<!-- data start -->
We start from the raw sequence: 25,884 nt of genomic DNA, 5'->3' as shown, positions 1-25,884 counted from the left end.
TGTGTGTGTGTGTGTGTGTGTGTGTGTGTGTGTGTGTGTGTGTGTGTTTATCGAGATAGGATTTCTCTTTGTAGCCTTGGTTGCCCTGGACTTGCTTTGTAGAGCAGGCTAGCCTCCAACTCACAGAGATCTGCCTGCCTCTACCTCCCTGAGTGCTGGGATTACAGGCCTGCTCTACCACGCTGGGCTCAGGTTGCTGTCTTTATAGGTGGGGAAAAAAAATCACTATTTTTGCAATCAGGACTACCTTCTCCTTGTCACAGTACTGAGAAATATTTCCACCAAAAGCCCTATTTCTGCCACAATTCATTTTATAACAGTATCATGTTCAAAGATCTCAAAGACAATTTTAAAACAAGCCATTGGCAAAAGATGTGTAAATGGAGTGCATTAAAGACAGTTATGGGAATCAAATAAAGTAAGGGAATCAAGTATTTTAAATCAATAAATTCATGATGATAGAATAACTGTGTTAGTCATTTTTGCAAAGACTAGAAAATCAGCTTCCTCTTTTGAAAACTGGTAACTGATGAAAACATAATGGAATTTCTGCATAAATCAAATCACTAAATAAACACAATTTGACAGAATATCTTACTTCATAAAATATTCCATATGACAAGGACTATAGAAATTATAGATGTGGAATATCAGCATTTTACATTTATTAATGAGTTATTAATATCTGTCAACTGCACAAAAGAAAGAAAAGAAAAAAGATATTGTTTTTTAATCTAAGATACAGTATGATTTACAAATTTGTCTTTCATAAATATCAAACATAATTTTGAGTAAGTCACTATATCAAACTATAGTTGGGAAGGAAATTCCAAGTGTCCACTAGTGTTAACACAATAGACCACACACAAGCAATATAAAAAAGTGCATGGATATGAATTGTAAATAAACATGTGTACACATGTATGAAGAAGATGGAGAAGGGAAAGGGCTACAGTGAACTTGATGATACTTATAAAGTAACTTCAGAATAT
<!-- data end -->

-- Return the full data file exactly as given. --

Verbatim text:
We start from the raw sequence: 25,884 nt of genomic DNA, 5'->3' as shown, positions 1-25,884 counted from the left end.
TGTGTGTGTGTGTGTGTGTGTGTGTGTGTGTGTGTGTGTGTGTGTGTTTATCGAGATAGGATTTCTCTTTGTAGCCTTGGTTGCCCTGGACTTGCTTTGTAGAGCAGGCTAGCCTCCAACTCACAGAGATCTGCCTGCCTCTACCTCCCTGAGTGCTGGGATTACAGGCCTGCTCTACCACGCTGGGCTCAGGTTGCTGTCTTTATAGGTGGGGAAAAAAAATCACTATTTTTGCAATCAGGACTACCTTCTCCTTGTCACAGTACTGAGAAATATTTCCACCAAAAGCCCTATTTCTGCCACAATTCATTTTATAACAGTATCATGTTCAAAGATCTCAAAGACAATTTTAAAACAAGCCATTGGCAAAAGATGTGTAAATGGAGTGCATTAAAGACAGTTATGGGAATCAAATAAAGTAAGGGAATCAAGTATTTTAAATCAATAAATTCATGATGATAGAATAACTGTGTTAGTCATTTTTGCAAAGACTAGAAAATCAGCTTCCTCTTTTGAAAACTGGTAACTGATGAAAACATAATGGAATTTCTGCATAAATCAAATCACTAAATAAACACAATTTGACAGAATATCTTACTTCATAAAATATTCCATATGACAAGGACTATAGAAATTATAGATGTGGAATATCAGCATTTTACATTTATTAATGAGTTATTAATATCTGTCAACTGCACAAAAGAAAGAAAAGAAAAAAGATATTGTTTTTTAATCTAAGATACAGTATGATTTACAAATTTGTCTTTCATAAATATCAAACATAATTTTGAGTAAGTCACTATATCAAACTATAGTTGGGAAGGAAATTCCAAGTGTCCACTAGTGTTAACACAATAGACCACACACAAGCAATATAAAAAAGTGCATGGATATGAATTGTAAATAAACATGTGTACACATGTATGAAGAAGATGGAGAAGGGAAAGGGCTACAGTGAACTTGATGATACTTATAAAGTAACTTCAGAATAT